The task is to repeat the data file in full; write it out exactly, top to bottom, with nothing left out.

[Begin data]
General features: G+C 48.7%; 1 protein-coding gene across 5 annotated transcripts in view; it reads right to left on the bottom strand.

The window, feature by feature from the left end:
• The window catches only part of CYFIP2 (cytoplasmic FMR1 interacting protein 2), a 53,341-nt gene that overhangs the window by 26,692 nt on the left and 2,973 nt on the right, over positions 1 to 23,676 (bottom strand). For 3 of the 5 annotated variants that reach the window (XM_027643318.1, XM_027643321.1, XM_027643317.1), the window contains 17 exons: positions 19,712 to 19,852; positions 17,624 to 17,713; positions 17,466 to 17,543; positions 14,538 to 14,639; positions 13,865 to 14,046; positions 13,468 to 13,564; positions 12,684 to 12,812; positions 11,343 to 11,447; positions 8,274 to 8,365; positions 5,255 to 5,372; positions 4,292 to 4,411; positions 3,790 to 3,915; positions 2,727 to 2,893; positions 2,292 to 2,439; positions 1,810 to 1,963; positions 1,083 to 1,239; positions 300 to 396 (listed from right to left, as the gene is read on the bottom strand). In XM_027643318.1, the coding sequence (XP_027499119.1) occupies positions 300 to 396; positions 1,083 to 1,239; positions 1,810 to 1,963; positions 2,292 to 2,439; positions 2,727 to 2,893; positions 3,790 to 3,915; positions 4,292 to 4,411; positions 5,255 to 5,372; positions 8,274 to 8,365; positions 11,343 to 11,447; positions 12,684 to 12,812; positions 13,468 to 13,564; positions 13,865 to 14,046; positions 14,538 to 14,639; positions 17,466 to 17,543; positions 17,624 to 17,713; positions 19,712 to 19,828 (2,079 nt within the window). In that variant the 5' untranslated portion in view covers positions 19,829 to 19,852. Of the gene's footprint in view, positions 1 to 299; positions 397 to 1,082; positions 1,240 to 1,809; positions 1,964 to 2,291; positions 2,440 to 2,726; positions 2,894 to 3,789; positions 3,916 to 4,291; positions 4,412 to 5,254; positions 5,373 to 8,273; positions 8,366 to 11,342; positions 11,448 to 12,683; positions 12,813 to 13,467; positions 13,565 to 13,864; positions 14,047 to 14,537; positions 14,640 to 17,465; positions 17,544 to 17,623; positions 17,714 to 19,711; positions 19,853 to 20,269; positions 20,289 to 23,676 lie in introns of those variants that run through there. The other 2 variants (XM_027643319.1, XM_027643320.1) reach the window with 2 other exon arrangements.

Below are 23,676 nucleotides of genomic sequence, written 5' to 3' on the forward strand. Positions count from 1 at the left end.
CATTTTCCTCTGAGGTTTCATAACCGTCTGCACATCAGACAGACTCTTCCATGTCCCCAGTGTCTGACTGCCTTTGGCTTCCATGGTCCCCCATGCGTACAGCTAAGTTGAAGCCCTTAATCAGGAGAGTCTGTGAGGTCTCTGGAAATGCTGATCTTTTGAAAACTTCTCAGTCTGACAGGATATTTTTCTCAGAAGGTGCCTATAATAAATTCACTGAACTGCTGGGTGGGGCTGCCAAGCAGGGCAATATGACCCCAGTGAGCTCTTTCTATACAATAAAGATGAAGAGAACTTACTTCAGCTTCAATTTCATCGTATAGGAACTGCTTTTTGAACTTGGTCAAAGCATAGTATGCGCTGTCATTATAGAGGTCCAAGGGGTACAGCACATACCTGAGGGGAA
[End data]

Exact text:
General features: G+C 48.7%; 1 protein-coding gene across 5 annotated transcripts in view; it reads right to left on the bottom strand.

The window, feature by feature from the left end:
• The window catches only part of CYFIP2 (cytoplasmic FMR1 interacting protein 2), a 53,341-nt gene that overhangs the window by 26,692 nt on the left and 2,973 nt on the right, over positions 1 to 23,676 (bottom strand). For 3 of the 5 annotated variants that reach the window (XM_027643318.1, XM_027643321.1, XM_027643317.1), the window contains 17 exons: positions 19,712 to 19,852; positions 17,624 to 17,713; positions 17,466 to 17,543; positions 14,538 to 14,639; positions 13,865 to 14,046; positions 13,468 to 13,564; positions 12,684 to 12,812; positions 11,343 to 11,447; positions 8,274 to 8,365; positions 5,255 to 5,372; positions 4,292 to 4,411; positions 3,790 to 3,915; positions 2,727 to 2,893; positions 2,292 to 2,439; positions 1,810 to 1,963; positions 1,083 to 1,239; positions 300 to 396 (listed from right to left, as the gene is read on the bottom strand). In XM_027643318.1, the coding sequence (XP_027499119.1) occupies positions 300 to 396; positions 1,083 to 1,239; positions 1,810 to 1,963; positions 2,292 to 2,439; positions 2,727 to 2,893; positions 3,790 to 3,915; positions 4,292 to 4,411; positions 5,255 to 5,372; positions 8,274 to 8,365; positions 11,343 to 11,447; positions 12,684 to 12,812; positions 13,468 to 13,564; positions 13,865 to 14,046; positions 14,538 to 14,639; positions 17,466 to 17,543; positions 17,624 to 17,713; positions 19,712 to 19,828 (2,079 nt within the window). In that variant the 5' untranslated portion in view covers positions 19,829 to 19,852. Of the gene's footprint in view, positions 1 to 299; positions 397 to 1,082; positions 1,240 to 1,809; positions 1,964 to 2,291; positions 2,440 to 2,726; positions 2,894 to 3,789; positions 3,916 to 4,291; positions 4,412 to 5,254; positions 5,373 to 8,273; positions 8,366 to 11,342; positions 11,448 to 12,683; positions 12,813 to 13,467; positions 13,565 to 13,864; positions 14,047 to 14,537; positions 14,640 to 17,465; positions 17,544 to 17,623; positions 17,714 to 19,711; positions 19,853 to 20,269; positions 20,289 to 23,676 lie in introns of those variants that run through there. The other 2 variants (XM_027643319.1, XM_027643320.1) reach the window with 2 other exon arrangements.

Below are 23,676 nucleotides of genomic sequence, written 5' to 3' on the forward strand. Positions count from 1 at the left end.
CATTTTCCTCTGAGGTTTCATAACCGTCTGCACATCAGACAGACTCTTCCATGTCCCCAGTGTCTGACTGCCTTTGGCTTCCATGGTCCCCCATGCGTACAGCTAAGTTGAAGCCCTTAATCAGGAGAGTCTGTGAGGTCTCTGGAAATGCTGATCTTTTGAAAACTTCTCAGTCTGACAGGATATTTTTCTCAGAAGGTGCCTATAATAAATTCACTGAACTGCTGGGTGGGGCTGCCAAGCAGGGCAATATGACCCCAGTGAGCTCTTTCTATACAATAAAGATGAAGAGAACTTACTTCAGCTTCAATTTCATCGTATAGGAACTGCTTTTTGAACTTGGTCAAAGCATAGTATGCGCTGTCATTATAGAGGTCCAAGGGGTACAGCACATACCTGAGGGGAA